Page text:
Preschool and pre-k books for 2014!

By the time I had finished listing out (with pictures for once!) all of our books for Emily (in first grade) and the programs we’re doing together, I was too tired to get around to posting the last few pictures.  So, here’s an overview of what my preschooler (Charlotte) and pre-kindergartner (Jenny) will be doing this year.

First, these are the core books for Jenny for pre-k.  These are books that I’ll be reading aloud.  Some of the books are missing (I’d had a stack of books that I’d just finished reading out, and when the kids cleaned the room they stuck them elsewhere on the bookshelf, so they missed the picture.

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There’s a nice mix of more advanced picture books with some chapter books in which each chapter tells a different story (so no need to follow a plotline from day to day).  So far she seems to be doing fairly well with them.  She wasn’t thrilled about Uncle Wiggily the first day we started it (“No pictures!  I don’t want to read a book without any pictures!  There has to be a picture on EVERY page!”), but after the first story or so, she warmed up to it.

She is definitely very, very sensitive, though.  Almost every day has her practically in tears over something or other.  Animals or children getting hurt in the *slightest* will really set her off.  And it doesn’t even take that.  The other day, I was telling my mom my disappointment when I realized that I’d forgotten at a restaurant that I’d bought a sandwich to take home with me, and I’d thrown it away when I threw away the other trash.  She overheard, and started crying, “Poor sandwich!  It doesn’t get to be eaten???  Poor, poor sandwich!”  Real tears, people.  This is definitely my sensitive one.  I was thinking to do Core A with her next fall, but… we’ll see.  They’ve toned it down a bit, I know, but it may still be too much for her.  If need be, I could reorganize P4/5 by geography and do it with Charlotte, and combine Jenny in with her.  Doing it geographically would vary it up a bit, and I could use some of the other geography stuff from when when we did geography this past year.  She might need that extra time before she’s ready for Core A.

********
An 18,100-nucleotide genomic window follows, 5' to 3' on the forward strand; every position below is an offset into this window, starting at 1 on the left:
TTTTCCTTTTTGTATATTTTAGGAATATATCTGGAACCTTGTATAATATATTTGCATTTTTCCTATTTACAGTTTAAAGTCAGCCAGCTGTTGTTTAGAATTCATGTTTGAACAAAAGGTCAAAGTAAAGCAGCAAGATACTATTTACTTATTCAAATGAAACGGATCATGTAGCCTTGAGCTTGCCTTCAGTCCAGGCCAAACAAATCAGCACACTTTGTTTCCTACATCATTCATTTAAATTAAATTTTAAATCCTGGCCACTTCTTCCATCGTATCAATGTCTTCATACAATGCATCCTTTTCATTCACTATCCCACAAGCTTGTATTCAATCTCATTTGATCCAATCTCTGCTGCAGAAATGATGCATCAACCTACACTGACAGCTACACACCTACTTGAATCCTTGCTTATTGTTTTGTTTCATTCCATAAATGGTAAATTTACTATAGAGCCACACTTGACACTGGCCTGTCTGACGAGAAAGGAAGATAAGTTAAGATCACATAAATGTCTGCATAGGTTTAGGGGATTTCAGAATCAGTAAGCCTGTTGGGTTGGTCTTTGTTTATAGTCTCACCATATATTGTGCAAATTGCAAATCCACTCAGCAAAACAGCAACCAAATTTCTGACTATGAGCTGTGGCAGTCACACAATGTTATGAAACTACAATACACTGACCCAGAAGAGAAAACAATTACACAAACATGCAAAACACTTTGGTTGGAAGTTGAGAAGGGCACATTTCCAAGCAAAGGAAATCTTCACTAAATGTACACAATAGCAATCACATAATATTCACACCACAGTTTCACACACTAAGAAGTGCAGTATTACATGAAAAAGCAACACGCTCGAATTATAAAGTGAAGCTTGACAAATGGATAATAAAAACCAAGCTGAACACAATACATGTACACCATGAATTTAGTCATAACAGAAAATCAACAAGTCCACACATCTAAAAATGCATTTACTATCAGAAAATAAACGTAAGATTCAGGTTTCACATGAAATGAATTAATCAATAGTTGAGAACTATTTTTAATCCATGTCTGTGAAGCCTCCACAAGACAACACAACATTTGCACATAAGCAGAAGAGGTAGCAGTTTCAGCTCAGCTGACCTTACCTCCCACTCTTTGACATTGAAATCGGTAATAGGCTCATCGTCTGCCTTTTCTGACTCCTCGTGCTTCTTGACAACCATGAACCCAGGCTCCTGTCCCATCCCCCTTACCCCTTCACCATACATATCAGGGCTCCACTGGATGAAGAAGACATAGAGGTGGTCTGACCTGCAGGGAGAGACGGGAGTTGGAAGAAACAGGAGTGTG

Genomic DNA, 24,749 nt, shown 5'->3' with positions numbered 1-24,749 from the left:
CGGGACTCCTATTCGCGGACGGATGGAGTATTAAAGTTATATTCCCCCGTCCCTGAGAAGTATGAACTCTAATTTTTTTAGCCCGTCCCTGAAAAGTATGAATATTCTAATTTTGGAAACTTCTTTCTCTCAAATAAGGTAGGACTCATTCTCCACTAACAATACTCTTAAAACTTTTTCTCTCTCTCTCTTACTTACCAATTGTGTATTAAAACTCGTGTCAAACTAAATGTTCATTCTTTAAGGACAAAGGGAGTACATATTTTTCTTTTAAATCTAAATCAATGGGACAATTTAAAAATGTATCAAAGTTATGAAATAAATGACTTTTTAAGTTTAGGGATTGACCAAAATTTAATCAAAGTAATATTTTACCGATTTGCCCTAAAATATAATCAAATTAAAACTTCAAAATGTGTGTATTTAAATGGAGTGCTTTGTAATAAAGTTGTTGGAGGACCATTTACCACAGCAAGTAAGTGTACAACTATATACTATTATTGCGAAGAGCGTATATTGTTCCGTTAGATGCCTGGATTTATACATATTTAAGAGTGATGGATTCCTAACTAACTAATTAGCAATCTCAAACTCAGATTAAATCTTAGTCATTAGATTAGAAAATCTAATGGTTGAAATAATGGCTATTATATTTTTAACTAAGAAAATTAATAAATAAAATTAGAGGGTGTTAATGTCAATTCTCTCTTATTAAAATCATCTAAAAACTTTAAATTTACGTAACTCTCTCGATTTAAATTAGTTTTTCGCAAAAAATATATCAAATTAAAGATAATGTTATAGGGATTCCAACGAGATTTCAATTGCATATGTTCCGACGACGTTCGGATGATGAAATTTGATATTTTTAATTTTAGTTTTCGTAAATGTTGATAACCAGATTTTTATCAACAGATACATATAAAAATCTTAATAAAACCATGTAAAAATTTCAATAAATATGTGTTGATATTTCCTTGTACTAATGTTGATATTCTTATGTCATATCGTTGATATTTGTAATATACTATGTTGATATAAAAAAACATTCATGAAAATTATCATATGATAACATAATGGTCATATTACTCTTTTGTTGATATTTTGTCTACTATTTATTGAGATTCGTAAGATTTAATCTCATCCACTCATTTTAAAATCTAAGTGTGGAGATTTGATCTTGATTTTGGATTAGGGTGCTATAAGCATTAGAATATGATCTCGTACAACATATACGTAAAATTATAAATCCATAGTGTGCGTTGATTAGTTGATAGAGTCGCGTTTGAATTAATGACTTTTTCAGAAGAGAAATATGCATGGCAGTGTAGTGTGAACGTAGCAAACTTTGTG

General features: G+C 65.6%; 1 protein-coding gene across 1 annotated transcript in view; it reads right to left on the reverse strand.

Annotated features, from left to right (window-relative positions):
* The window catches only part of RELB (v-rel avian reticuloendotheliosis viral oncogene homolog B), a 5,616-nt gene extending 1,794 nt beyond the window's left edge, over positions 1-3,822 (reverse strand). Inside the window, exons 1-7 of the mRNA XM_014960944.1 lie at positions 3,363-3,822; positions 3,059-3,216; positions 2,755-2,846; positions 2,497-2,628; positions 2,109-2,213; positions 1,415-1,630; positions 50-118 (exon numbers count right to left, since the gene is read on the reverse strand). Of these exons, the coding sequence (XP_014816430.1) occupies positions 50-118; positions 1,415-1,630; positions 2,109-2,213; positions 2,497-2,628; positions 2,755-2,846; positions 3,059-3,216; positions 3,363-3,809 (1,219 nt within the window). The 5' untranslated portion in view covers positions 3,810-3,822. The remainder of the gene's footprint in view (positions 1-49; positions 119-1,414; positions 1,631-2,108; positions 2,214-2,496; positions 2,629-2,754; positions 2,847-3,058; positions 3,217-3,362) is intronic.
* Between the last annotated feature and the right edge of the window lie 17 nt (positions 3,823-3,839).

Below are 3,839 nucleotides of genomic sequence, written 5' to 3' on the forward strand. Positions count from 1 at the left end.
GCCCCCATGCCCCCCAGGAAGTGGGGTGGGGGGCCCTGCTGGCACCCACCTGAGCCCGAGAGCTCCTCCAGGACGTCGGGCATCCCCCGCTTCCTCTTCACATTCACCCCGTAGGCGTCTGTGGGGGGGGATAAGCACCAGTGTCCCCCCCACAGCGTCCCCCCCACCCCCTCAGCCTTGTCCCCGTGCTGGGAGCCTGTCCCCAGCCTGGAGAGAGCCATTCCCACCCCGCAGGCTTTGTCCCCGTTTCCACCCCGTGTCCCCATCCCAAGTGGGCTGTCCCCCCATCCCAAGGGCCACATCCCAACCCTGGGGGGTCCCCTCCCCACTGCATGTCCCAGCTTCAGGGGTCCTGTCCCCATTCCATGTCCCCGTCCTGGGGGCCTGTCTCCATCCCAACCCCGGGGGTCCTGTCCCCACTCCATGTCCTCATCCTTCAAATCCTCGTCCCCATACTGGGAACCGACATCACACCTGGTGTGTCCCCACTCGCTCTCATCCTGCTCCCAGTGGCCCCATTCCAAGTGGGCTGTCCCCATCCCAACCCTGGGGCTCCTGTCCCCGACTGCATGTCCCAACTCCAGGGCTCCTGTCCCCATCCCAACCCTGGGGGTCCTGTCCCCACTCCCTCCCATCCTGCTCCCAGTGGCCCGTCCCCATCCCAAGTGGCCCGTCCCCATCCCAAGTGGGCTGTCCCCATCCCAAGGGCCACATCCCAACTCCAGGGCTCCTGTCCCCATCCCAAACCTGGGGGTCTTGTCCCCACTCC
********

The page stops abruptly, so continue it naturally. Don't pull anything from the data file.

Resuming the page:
Jenny also has several workbooks this year.

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Her favorite is the Developing the Early Learner books (we don’t appear to have book 3, so I’ll have to buy one when she gets close).  She’s zooming through those.  She likes to call them her seatwork, since Emily has seatwork, and she really likes the activities.  She’s way ahead on those versus the rest of the core (except the Berenstain Bears book, she’s ahead on that as well).  I actually just found the logic book again, so I’ll have to try her with that again sometime, as it’s been a while.  It’s a little complicated because I have to read it to her, and she needs a lot of help working through it.  The Earlybird Kindergarten Math is her main math book.  She’s not generally a huge fan, but she does well with it.  I keep meaning to start Rightstart Math with her, as I have all the stuff, I just a) don’t always seem to have the time, and b) don’t seem to think about it when I *do* have the time.

Next is reading.

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We’re using All About Reading to teach reading.  Jenny is on level 2.  We’re actually taking a short break from AAR, as she was getting to the point where she really just needed more practice with the things she’d already learned, and for more of the really easy stuff to become sight words, before moving on.  So we’re actually running through the IEW (Institute for Excellence in Writing) program PAL (Primary Art of Language).  I’m not generally a huge fan of its structure, but it teaches things in a different order and from a different angle from AAR, and so it’s reasonably complementary as a second program.  I’m not sure if we’ll go all the way through it and then go back to AAR, or just do it for a little while, or what.  I’ll see how it seems to be working.